5 a.m., April 16
What Happened? Clive Owen
What happened to Clive Owen? No, really - I wanna know. I thought he was it. The next thing. The return of the tough guy with a heart. Handsome but not delicate. Rugged but not thuggish. And for a while there, things were going so well.
Remember Croupier (1998)? Those brooding eyes, sunk deep into that tough-guy mug? And a British accent. Swoon. Plus, you know, gambling and tuxedos and desperate characters - a lovely little piece of modern noir.
He showed up again in Gosford Park (2001), as a guy with murder on his mind, but still all matter-of-fact about it. Not crazy-psycho casual, just matter-of-fact: I am going to kill the bastard. Which made it more human, and more chilling. Especially because we are supposed to be swooning over him right alongside sweet, innocent Kelly Macdonald, and indeed we are.
The Bourne Identity (2002) was a bit more conventional, but it was still good (and almost entirely wordless). Besides, it was a bit part, a toe dipped into the studio mainstream. Plus, he got a chance to die well onscreen.
I didn't see I'll Sleep When I'm Dead (2003). Impression: small film, cool title, establishing tough-guy bona fides.
King Arthur (2004) was an understandable misstep. Who wouldn't want to play King Arthur? And it had that "gritty exploration of the reality behind the myth" vibe - or at least, it was supposed to.
Plus, Closer came out the same year, and gave Owen a chance to show some dramatic range in an arthouse production of a stage play.
Okay, Clive, give me wounded yet resentful. Frustrated in a modern sort of way. Rattled, yet still egotistical. Perfect.
After all that airless drama, Sin City (2005) was a sensible move - something stylish and light. Plus, black and white!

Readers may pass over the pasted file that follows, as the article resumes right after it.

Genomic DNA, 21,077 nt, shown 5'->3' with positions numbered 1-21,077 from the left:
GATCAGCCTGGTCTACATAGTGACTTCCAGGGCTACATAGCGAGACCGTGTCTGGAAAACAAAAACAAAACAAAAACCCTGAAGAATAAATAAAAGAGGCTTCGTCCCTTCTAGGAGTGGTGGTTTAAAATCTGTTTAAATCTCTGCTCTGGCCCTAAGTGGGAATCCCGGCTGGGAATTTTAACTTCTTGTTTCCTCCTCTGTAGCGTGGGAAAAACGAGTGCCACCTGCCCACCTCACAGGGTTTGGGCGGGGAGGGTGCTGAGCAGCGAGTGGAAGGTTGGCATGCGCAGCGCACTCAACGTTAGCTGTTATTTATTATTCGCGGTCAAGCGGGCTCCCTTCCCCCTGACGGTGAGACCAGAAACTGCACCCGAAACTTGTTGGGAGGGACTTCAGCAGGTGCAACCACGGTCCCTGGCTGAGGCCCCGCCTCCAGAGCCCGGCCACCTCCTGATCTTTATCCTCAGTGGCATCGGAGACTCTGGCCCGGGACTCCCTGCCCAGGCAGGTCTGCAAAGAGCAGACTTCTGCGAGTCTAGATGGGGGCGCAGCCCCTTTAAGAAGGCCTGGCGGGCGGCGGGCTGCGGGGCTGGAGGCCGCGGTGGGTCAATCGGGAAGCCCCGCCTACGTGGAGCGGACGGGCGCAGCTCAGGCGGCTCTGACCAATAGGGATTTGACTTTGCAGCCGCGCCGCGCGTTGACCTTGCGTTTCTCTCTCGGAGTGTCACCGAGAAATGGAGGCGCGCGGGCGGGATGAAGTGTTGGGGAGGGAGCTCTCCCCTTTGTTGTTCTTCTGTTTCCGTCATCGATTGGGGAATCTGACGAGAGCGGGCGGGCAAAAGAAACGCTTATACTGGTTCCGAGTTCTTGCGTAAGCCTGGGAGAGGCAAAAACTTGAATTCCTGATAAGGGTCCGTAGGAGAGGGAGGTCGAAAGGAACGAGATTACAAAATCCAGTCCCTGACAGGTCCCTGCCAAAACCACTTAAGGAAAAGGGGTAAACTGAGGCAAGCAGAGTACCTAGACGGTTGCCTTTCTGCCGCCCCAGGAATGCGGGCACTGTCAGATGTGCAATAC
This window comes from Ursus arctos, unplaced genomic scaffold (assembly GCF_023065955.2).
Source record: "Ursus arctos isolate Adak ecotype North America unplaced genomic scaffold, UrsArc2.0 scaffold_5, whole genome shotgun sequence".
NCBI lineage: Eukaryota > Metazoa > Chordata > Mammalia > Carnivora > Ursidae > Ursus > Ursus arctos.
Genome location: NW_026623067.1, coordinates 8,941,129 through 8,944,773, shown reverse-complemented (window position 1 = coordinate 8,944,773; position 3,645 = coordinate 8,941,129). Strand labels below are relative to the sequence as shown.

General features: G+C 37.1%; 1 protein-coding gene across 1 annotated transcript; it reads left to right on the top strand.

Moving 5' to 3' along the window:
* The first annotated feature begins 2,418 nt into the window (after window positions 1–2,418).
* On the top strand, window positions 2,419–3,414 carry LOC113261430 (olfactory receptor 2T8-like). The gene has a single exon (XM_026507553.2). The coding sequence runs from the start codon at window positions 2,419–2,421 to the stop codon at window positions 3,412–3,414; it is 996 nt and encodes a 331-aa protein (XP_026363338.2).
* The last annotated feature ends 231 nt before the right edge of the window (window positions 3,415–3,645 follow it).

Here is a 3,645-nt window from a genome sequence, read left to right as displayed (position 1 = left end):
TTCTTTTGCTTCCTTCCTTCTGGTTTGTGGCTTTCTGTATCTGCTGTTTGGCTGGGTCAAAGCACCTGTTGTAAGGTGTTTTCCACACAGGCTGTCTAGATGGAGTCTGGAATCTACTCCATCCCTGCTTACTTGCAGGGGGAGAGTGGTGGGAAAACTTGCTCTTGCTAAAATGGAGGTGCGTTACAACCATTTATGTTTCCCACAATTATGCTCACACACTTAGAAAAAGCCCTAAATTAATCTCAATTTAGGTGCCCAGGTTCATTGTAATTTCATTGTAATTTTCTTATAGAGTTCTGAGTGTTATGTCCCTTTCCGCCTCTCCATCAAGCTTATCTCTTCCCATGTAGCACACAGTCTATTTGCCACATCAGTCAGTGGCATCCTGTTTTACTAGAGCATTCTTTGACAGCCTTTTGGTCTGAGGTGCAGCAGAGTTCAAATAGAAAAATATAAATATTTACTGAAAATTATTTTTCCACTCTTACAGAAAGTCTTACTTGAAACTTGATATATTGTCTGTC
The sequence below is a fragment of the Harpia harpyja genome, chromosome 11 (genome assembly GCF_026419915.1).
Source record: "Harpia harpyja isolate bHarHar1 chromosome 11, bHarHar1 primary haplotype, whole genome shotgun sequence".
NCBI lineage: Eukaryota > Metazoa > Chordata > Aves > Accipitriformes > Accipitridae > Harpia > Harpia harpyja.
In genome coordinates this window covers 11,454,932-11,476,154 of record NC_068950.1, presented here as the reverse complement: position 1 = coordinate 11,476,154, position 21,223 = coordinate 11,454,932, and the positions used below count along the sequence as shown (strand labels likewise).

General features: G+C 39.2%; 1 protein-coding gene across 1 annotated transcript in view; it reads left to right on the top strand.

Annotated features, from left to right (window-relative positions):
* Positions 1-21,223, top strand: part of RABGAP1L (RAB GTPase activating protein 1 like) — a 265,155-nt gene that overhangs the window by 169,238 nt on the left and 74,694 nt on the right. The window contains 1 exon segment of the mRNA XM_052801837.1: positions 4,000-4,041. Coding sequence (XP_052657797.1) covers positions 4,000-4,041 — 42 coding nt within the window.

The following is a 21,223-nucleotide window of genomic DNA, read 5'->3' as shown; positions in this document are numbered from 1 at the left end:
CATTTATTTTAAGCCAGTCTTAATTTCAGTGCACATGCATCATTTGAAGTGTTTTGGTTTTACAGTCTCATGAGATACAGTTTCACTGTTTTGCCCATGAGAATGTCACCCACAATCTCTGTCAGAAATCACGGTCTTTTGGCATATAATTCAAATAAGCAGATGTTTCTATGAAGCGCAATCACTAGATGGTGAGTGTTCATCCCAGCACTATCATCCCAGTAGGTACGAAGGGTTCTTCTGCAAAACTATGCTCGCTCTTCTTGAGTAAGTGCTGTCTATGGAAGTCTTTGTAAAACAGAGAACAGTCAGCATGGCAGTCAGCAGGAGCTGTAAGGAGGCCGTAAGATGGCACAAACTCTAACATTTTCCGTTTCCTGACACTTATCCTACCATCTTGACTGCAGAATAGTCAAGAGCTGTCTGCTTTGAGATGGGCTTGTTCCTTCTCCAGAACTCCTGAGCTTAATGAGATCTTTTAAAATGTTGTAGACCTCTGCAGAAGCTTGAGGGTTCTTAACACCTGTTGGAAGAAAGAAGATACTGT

Which brings us to the high point: Children of Men (2006). A proper star turn. Plenty of action, but a heartbreaking high concept at the heart of things: nobody's getting born any more, and so humanity is doomed. Literary pedigree, political overtones, car chases, and some sneakily theological notions (love how he has to cast out into the deep at the very end...) Owen, c'est arrive.
I dunno. Maybe Shoot 'Em Up (2007) was inevitable. Blowing off steam. "Okay, I'm an action star now. So I'll make the most ridiculous action movie I can." Fine, parody yourself; get it out of your system.
But Elizabeth: The Golden Age (2007)? A studly Sir Walter Raleigh? This photo?
No wonder he took a break in 2008. If only he'd taken another one in 2009, instead of making The International, a film I actually saw in theaters, just because he was in it. Boy, did I look silly, sitting there all alone. Well, almost all alone. The Wife thinks he's handsome, too. This wasn't a parody of international intrigue action flicks. This was just a bad international intrigue action flick. The kind you might see from a generic action movie star, only a hair more highbrow, what with the financial shenanigans and the shootout in the Guggenheim.
The International helped me to understand Trust (2010). Small film, very human part (Dad fretting over inability to protect daughter from world). Owen even managed to be the secret star: the eye is naturally drawn to the daughter, because her sufferings are more overt. But Owen is the dramatic center of things, the one who has to come to grips with the world before the world destroys him. Unfortunately, I don't think the film even managed to get released.
And that brings us to last year's Killer Elite (2011). The less said, the better. A bad joke of a film, insulting and loud. What happened? How did Clive Owen start playing in extended sunglass commercials?
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